An educational model is the framework and values that guide a school in their approach to learning. The traditional (and most familiar) approach is the teacher-led model where students learn in order to pass tests. At the other end of the spectrum, there are models which are entirely student-led and have no exams.
Knowing how to select an educational model for your child is important. When thinking of your child’s education, it’s likely you will have considered things like where the school is, how well they perform in tests, and which qualifications are offered. But while a school might be able to deliver great grades to the majority of their students, it will never be the case that their educational model is appropriate for all their students.
This is why knowing how to select an educational model for your child is essential. In addition to the typical questions you might ask of a school, we’ll show you how to assess whether the environment on offer will help your child with their intellectual, emotional and physical well-being.
At the heart of any educational model is the method they use to take a learner from the beginning to the end of their educational journey. As such, it’s essential to find out if the curriculum they follow and the teaching style they prefer are a match for your child. Accordingly, you should consider the following:
– Will my child know what they need to do to complete a course, a qualification or their education?
– Will my child be able to do this within the environment on offer?
Achieving a respected qualification is a crucial step in your child’s further education and career ambitions. As a result the lessons and activities that the model uses to guide learners to this point are important. Equally important though is the journey your child takes to get there. Some children will benefit more from books, lectures and clear objectives. Others will flourish with media rich projects, interactions and student-led learning.
Different educational models place a different emphasis on the role of a student’s needs and extracurricular activities. Some models choose to focus their resources on curriculum-related issues. Some models support extra-curricular interests but keep them separate from the academic activities. And others choose to incorporate outside interests as co-curricular activities. That’s why it’s important to ask:
– Does my child need to be supported with their outside activities?
– Should this be incorporated in their learning?
Encouraging students to follow a passion outside of their school-subjects is great for a variety of reasons, and when this passion can be used in the classroom students tend to learn more and with more enthusiasm.
Some educational models focus purely on academic subjects and disciplines. Others though, like arts schools or health colleges, combine academic studies with some sort of professional training. Taking into account the ambitions of your child, there are some questions to ask to decide on the best educational model available.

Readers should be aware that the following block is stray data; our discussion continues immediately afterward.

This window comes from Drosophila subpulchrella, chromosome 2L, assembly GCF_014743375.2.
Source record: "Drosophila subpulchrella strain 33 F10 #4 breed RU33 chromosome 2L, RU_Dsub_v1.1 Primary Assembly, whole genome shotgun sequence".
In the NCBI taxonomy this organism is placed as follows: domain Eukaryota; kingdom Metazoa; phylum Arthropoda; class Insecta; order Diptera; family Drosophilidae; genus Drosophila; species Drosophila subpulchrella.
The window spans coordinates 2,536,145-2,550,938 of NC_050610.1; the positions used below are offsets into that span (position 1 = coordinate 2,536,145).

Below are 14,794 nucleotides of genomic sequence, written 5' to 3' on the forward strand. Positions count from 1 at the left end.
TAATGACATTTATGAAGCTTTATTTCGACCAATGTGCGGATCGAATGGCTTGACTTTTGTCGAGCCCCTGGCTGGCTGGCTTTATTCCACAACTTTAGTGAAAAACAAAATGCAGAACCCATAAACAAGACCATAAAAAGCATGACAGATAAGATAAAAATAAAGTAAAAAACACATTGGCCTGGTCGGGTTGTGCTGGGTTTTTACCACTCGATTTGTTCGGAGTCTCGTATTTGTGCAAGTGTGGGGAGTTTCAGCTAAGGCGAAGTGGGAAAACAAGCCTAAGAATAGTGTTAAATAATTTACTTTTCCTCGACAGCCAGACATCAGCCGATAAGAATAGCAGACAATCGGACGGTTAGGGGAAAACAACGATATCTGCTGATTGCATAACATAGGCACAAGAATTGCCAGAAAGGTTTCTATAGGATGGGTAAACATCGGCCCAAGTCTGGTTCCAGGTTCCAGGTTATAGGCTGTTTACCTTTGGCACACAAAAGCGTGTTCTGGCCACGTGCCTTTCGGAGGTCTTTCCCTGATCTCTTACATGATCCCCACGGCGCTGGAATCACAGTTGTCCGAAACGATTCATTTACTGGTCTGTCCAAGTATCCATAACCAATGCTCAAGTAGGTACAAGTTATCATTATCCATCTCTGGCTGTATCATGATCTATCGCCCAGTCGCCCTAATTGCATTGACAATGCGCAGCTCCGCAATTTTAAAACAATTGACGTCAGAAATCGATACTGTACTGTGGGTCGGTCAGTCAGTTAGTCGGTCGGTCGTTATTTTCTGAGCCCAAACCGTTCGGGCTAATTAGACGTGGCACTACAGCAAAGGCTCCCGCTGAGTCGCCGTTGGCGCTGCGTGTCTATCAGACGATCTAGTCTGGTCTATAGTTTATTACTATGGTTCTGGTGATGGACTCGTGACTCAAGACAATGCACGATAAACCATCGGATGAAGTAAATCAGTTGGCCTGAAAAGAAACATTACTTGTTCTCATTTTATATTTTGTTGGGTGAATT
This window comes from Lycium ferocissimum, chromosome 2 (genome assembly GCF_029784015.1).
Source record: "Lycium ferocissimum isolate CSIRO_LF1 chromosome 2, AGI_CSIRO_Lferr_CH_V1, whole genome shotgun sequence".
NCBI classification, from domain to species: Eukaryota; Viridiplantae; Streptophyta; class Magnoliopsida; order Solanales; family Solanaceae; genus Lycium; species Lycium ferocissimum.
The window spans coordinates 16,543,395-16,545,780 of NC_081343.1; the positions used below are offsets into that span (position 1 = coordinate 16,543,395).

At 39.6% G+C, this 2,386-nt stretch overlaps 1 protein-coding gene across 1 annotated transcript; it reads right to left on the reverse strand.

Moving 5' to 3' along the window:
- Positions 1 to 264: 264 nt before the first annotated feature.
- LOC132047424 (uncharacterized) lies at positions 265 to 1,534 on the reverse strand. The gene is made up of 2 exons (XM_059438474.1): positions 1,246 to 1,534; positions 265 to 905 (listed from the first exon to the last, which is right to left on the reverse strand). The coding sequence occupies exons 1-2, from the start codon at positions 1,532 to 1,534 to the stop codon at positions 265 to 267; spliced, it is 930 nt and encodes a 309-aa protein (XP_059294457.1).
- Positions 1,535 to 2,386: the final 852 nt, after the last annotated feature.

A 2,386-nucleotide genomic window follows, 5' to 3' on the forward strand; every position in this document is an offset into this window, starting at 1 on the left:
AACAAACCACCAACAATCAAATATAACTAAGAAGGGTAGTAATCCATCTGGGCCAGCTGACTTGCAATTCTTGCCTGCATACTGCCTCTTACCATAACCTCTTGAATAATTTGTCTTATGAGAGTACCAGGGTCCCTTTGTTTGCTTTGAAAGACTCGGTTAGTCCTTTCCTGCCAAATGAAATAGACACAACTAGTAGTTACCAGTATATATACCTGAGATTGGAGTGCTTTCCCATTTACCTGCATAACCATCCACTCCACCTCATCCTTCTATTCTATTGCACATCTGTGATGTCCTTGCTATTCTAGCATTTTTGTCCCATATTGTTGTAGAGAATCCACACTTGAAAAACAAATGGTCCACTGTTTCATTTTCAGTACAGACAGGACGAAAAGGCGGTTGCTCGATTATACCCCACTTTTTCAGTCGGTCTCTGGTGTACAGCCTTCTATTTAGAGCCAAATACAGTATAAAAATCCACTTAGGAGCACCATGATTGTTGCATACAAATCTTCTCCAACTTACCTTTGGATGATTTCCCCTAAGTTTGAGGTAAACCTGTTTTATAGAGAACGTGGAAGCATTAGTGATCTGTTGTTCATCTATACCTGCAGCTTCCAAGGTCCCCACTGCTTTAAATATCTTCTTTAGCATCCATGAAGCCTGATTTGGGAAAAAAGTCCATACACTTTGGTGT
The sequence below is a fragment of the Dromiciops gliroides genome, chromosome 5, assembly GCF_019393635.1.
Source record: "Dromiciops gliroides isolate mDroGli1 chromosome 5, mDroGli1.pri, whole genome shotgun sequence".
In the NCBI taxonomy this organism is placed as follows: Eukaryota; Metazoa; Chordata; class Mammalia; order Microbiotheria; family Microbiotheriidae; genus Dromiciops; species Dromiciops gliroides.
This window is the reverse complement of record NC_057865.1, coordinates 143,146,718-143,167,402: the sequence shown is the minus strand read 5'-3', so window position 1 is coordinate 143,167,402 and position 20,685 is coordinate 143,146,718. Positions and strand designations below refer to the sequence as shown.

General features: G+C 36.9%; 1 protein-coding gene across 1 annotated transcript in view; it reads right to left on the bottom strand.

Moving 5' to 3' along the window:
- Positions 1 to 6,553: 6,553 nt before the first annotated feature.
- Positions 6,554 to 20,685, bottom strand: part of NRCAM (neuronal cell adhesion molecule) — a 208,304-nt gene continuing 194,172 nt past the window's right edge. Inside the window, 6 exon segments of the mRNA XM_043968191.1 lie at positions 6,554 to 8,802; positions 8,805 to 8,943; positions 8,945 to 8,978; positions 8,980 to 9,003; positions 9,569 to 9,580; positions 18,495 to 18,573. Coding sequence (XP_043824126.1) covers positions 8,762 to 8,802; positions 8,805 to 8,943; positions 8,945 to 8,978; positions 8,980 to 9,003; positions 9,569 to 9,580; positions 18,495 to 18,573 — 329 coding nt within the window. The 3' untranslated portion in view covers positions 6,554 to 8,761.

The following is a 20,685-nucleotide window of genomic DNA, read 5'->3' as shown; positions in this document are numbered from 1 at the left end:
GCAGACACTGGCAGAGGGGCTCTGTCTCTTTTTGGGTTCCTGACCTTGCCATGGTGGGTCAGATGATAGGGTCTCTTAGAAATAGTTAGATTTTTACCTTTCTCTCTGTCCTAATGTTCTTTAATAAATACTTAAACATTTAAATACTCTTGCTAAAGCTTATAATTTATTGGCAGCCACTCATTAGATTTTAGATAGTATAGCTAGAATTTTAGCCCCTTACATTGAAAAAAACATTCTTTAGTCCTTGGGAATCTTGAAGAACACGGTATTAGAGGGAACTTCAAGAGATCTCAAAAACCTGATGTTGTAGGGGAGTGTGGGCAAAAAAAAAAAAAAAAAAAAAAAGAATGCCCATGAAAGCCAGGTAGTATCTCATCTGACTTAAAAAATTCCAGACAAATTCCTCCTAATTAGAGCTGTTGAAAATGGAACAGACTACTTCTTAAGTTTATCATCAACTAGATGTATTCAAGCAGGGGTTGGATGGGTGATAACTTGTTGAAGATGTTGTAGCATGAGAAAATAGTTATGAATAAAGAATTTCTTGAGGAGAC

– Will my child benefit from learning a professional skill?
– How are these professional courses designed?
Some children can benefit greatly from models that incorporate courses which are run with respected partners. They can be from disciplines as varied as engineering, cooking or marketing, but in all cases have the ability to augment a child’s education with real-world experience.
While some educational models are based on in-class teaching, others rely on a hybrid approach. This means they use online classes, emails and message boards, in addition to face-to-face interactions. The same is also true of interactions between the students themselves. Regardless of whether learning is offline or online, you should ask the following questions.
– Does the model ensure high quality teacher-student interaction?
– How does it encourage socialisation?
In the case of teacher-student interactions, it’s important to pick a model which helps your child. Some children excel when encouraged to work on their own initiative and schedule meaning teacher interactions happen as needed and with a focus on partnership. Other learners require regular face-to.face time with a more teacher-led approach. In terms of socialisation, it’s also essential to consider whether your child needs to hone social skills in general, collaborate with other children or simply make new friends. Depending on the objective, the best model will be different.
December 23, 2020, Cascais
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